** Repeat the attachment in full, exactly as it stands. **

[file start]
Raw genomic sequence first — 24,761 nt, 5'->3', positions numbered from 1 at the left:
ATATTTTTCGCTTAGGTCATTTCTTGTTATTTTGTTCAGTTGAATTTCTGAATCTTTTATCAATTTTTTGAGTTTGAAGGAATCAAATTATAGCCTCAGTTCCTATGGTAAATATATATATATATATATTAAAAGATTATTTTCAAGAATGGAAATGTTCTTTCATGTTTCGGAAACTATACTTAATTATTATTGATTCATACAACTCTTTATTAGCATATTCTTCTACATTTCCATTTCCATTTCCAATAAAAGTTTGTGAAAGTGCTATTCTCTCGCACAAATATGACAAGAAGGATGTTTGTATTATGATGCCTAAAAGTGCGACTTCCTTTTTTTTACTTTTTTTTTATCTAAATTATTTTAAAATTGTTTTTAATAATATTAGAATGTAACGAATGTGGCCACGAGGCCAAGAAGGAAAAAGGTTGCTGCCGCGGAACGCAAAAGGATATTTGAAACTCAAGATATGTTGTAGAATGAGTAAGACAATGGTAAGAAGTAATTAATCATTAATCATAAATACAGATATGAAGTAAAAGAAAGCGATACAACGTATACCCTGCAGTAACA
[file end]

Raw genomic sequence first — 24,761 nt, 5'->3', positions numbered from 1 at the left:
ATATTTTTCGCTTAGGTCATTTCTTGTTATTTTGTTCAGTTGAATTTCTGAATCTTTTATCAATTTTTTGAGTTTGAAGGAATCAAATTATAGCCTCAGTTCCTATGGTAAATATATATATATATATATTAAAAGATTATTTTCAAGAATGGAAATGTTCTTTCATGTTTCGGAAACTATACTTAATTATTATTGATTCATACAACTCTTTATTAGCATATTCTTCTACATTTCCATTTCCATTTCCAATAAAAGTTTGTGAAAGTGCTATTCTCTCGCACAAATATGACAAGAAGGATGTTTGTATTATGATGCCTAAAAGTGCGACTTCCTTTTTTTTACTTTTTTTTTATCTAAATTATTTTAAAATTGTTTTTAATAATATTAGAATGTAACGAATGTGGCCACGAGGCCAAGAAGGAAAAAGGTTGCTGCCGCGGAACGCAAAAGGATATTTGAAACTCAAGATATGTTGTAGAATGAGTAAGACAATGGTAAGAAGTAATTAATCATTAATCATAAATACAGATATGAAGTAAAAGAAAGCGATACAACGTATACCCTGCAGTAACA